It’s a Bit Early for Gloating

by on August 15, 2011 · 0 comments

For any of you ready to pop champagne corks to celebrate the way the Rasmus trade has worked out, it’s just a bit early for gloating.  Trades involving young players like Colby Rasmus, Edwin Jackson, Corey Patterson, and Marc Rzepczynski are often measured both in terms of immediate impact and extended careers.  To say that the Cardinals have had the best of the trade so far is to assume that you know exactly what both teams expected to get out of the deal in both the short and the long term.  Do you?  I don’t, but I’m willing to make an uneducated guess, and I bet you are too.

The Blue Jays have a boatload of starting pitchers all under the age of 27, although Ricky Romero and Brandon Morrow stand out for their ability to get strikeouts.  Romero is a legitimate ace and an absolute horse, and Jose Bautista is a one-man wrecking crew with a bat/2×4 on his shoulder.  He’s the Hacksaw Jim Duggan of baseball, and I’m all in favor of the world stopping every time he comes to the plate.  He’s that much fun to watch hit, because he’s like the best combination of Vladimir Guerrero and Albert Pujols.  He just needs a pitch to his liking and a enough height on the ball for it to clear a wall 400 feet away.  Man crush.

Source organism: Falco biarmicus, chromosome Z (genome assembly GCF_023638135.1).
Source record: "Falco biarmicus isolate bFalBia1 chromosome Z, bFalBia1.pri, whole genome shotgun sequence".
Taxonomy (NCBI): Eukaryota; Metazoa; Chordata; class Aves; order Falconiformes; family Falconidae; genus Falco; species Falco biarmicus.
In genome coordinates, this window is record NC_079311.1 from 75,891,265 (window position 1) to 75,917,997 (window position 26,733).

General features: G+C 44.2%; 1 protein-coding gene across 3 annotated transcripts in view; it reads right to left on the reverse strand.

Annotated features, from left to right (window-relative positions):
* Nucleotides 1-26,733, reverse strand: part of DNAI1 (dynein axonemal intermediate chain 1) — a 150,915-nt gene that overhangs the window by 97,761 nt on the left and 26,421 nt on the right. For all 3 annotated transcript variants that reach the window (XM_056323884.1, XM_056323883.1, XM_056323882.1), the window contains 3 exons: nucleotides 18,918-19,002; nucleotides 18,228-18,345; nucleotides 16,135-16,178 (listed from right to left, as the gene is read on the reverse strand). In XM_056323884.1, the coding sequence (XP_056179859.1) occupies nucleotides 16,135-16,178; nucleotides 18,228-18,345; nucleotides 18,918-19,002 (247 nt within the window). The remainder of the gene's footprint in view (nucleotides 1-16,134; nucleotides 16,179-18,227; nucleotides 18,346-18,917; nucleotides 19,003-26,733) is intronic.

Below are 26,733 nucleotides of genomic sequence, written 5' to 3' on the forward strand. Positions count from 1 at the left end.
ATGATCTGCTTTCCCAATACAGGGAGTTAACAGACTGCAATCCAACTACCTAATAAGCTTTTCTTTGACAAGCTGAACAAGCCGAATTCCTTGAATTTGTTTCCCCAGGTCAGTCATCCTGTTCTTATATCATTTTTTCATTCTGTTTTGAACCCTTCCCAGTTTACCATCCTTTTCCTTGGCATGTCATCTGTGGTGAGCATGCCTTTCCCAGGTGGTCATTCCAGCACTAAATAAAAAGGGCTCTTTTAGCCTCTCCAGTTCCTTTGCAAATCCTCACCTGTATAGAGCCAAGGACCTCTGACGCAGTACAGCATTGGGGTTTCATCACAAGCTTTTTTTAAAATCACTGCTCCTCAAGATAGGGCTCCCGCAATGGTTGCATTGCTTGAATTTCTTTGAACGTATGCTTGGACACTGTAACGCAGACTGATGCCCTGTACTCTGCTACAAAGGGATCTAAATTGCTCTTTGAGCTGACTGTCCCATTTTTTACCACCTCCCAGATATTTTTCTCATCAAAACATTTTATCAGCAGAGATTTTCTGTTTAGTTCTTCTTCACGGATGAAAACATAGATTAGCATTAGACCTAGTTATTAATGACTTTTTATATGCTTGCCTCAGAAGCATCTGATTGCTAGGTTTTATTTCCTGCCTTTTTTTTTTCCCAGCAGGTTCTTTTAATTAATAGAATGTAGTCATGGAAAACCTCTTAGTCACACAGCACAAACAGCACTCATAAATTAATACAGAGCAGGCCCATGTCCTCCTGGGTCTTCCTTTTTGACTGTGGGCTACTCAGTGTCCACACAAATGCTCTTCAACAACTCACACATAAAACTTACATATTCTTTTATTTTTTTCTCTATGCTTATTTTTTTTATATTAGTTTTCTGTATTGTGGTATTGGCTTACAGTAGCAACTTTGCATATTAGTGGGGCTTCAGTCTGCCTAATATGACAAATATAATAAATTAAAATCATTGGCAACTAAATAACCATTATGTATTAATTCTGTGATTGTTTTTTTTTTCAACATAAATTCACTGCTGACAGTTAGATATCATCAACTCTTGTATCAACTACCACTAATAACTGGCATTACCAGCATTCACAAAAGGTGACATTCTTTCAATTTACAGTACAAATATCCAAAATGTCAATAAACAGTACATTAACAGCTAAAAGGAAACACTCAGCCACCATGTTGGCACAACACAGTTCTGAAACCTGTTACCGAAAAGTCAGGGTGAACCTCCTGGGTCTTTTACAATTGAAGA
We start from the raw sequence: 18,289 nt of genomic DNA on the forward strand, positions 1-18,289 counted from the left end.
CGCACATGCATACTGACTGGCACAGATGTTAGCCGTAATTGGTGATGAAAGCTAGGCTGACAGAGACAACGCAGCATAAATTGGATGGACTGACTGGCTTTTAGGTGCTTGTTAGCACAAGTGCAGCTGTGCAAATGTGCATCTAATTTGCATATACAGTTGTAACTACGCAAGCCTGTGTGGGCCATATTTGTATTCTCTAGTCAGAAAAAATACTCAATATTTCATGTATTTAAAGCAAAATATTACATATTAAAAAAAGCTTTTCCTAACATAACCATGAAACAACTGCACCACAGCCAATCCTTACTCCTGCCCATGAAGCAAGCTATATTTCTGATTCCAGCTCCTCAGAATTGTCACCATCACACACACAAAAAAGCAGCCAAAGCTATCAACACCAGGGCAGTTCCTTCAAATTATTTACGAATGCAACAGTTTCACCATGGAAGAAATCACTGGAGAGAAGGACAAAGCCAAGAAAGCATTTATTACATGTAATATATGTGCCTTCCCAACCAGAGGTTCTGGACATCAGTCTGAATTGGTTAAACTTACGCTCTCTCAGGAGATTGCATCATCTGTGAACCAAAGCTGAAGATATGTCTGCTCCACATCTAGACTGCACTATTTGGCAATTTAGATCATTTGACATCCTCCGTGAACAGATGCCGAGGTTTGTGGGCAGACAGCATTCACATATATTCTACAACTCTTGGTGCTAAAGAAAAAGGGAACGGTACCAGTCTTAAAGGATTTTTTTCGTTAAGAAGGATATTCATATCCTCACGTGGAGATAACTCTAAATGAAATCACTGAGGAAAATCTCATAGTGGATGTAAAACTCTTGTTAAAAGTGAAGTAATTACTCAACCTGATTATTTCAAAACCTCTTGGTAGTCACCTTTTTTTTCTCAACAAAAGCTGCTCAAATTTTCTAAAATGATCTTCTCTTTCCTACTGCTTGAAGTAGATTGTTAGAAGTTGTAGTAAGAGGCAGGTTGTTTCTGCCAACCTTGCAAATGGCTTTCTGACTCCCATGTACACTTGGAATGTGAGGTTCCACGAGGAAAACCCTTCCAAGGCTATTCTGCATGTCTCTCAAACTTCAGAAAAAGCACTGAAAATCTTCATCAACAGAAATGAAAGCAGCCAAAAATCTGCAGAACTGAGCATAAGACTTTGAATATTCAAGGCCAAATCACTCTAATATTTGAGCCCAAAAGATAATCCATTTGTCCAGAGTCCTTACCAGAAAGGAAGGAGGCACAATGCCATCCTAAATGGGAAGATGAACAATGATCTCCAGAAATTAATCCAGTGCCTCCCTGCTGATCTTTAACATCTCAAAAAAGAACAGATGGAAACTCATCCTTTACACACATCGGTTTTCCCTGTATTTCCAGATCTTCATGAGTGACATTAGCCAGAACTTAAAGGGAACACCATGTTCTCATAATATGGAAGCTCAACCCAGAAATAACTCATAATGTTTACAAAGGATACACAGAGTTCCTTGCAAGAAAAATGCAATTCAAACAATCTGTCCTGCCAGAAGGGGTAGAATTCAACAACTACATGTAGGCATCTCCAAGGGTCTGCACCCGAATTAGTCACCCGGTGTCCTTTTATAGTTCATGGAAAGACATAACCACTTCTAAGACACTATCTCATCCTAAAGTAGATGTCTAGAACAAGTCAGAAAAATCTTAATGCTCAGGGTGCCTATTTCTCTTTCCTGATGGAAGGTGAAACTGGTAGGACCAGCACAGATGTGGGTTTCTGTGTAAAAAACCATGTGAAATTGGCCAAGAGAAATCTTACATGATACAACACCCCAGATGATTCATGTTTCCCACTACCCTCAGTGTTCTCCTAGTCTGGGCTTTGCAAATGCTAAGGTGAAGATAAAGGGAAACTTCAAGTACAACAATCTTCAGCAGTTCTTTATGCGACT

Seriously, it’s amazing the Jays are 61-59 with as many holes as they have in their lineup, but they get just enough timely pitching and hitting to get it done.  It looks to me like they are trying to slowly fill some of those holes with reasonable upgrades and are saving some pennies/loonies for a few bigger upgrades some year when they may try to catch lightning in a bottle.  Logically, that might be the right formula for a team that just doesn’t have the payroll to compete dollar-for-dollar with Boston and New York but has the enviable ability to find and groom pitchers that most other teams would love to have.  They don’t need Rasmus to be an perennial All-Star.  They just need him to play like one in the right year.  As for what they gave up, you can bet that they have plenty more like Jackson and Rzepczynski in the pipeline.